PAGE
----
Administration of Justice 54:  Investigative Reporting (3 Units)

Investigative reports with emphasis upon accuracy and necessary details. Includes arrest reports, incident reports and miscellaneous field reports. Techniques and methods used to cover information; how to analyze and present information in a clear and concise report.

Administration of Justice 55: Introduction to Correctional Science (3 Units)
This course provides a critical analysis of punishment and the modern correctional process as utilized in the rehabilitation of adult and juvenile offenders. Exploration of the various types of punishment, alternatives to punishment, types of correctional institutions, and the impact of punishment on the criminal justice system.

Administration of Justice 60: Criminal Law (3 Units)
This course offers an analysis of the doctrine of criminal liability in the United States and the classification of crimes against persons, property, morals, and public welfare. Special emphasis is placed on the classification of crime, the general elements of particular crimes, and defenses to crime. This course utilizes case law and case studies to introduce students to criminal law and will include some limited discussion of prosecution and defense decision making, criminal culpability, and defenses to crime.

Administration of Justice 61: Evidence (3 Units)
This course examines the origins, development, philosophy and the constitutional basis for the rules of evidence. During the course of the semester, we will explore the rules and policies governing the kinds of information which can be received at trial, how evidence can be properly developed and obtained by law enforcement officers, and how evidence may be considered by the judge and/or jury. Topics are considered from both a theoretical and a practical viewpoint.

Administration of Justice 63: Criminal Investigation (3 Units)
This course addresses the techniques, procedures, and ethical issues in the investigation of crime, including organization of the investigative process, crime scene searches, interviewing and interrogating, surveillance, source of information, utility of evidence, scientific analysis of evidence and the role of the investigator in the trial process.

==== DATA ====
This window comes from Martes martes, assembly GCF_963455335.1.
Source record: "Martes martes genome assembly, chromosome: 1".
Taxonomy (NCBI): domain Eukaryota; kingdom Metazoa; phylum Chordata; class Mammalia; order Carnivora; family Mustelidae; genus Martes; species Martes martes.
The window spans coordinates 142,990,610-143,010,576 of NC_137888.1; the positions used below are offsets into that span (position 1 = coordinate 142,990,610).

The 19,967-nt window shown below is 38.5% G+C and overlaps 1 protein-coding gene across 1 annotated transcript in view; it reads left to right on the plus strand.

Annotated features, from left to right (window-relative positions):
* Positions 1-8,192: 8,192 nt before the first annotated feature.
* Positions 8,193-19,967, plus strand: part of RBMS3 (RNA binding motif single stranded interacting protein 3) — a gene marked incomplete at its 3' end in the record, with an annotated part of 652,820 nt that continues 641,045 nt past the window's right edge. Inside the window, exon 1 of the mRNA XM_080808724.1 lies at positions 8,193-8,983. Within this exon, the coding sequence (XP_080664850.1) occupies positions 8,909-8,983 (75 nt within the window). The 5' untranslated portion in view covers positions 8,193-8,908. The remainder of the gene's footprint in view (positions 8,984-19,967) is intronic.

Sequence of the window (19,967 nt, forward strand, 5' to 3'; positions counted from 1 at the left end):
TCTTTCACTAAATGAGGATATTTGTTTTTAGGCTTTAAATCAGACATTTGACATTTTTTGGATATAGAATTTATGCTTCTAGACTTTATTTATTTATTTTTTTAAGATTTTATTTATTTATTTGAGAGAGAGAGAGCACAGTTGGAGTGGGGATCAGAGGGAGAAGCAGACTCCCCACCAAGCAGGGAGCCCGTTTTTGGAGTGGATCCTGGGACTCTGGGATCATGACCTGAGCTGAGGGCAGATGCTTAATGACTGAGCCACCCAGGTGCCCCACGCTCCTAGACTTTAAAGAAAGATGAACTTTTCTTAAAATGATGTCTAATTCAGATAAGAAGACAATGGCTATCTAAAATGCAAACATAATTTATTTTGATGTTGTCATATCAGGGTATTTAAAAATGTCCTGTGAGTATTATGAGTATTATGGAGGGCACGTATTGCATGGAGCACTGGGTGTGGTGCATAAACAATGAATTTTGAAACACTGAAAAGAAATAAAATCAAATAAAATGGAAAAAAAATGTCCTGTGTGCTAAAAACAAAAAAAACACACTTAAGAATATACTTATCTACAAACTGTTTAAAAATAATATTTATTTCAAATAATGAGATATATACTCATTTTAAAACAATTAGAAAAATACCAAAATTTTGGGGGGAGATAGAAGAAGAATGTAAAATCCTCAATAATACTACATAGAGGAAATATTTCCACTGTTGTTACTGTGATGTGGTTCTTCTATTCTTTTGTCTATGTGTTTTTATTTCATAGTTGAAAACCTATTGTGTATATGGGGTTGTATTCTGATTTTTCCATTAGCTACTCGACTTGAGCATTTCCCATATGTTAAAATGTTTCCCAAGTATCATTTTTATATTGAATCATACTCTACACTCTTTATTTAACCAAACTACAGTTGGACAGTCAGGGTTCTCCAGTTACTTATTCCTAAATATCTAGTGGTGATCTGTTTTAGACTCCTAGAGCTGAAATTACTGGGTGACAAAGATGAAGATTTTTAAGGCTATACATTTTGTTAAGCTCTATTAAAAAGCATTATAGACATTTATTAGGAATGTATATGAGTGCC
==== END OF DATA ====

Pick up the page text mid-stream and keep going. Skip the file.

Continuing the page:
Administration of Justice 69: Sex Crime Investigation (3 Units)
Sexual assault investigations; human behavior in relation to sexual attitudes and behavior; sexual assault laws and investigations; interview and interrogation techniques; court preparation and trial phase; and sex crime prevention. 

Administration of Justice 70: Community Relations (3 Units)
This course examines the complex, dynamic relationship between communities and the justice system in addressing crime and conflict with an emphasis on the challenges and prospects of administering justice within a diverse multicultural population. Topics covered may include crime prevention, restorative justice, conflict resolution, and ethics.

Administration of Justice 74: Gangs and Drugs (2 Units)
Definition of a gang and gang activity. Historical and cultural aspects. Inter-relationships among local, national and international gangs, including prison gangs. Gang activity in relation to drug trafficking.

Administration of Justice 79: Homicide Investigation (3 Units)
Analysis of the death case in order to arrive at the true cause and manner of the death, whether it be murder, suicide, accidental or natural. Emphasis on importance to investigation of the death scene.

Administration of Justice 80: Criminal Court Process (3 Units)
This course examines due process and the constitutional, statutory and rule-based issues that arise in the formal processing of a criminal case from pre-arrest through trial and appeal.

Administration of Justice 85: Introduction to Forensics (3 Units)
This course provides an introduction to the role of forensics in criminal investigations. It examines the methods utilized in the forensic analysis of crime scenes, pattern evidence, instruments, firearms, documents and controlled substances.

Administration of Justice 89: Family Violence (3 Units)
Origins of violence in the family including child abuse from the administration of justice perspective. Specific types of violent interactions and abuse among family members and responsible adults. Emphasis on techniques for use by peace officers and other social service professionals to intervene effectively.

Registration:
 If you have not already done so, Apply to Chabot College
Register for classes on Class Web

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    Phone: (510) 723-6600 | Last updated on 7/18/2017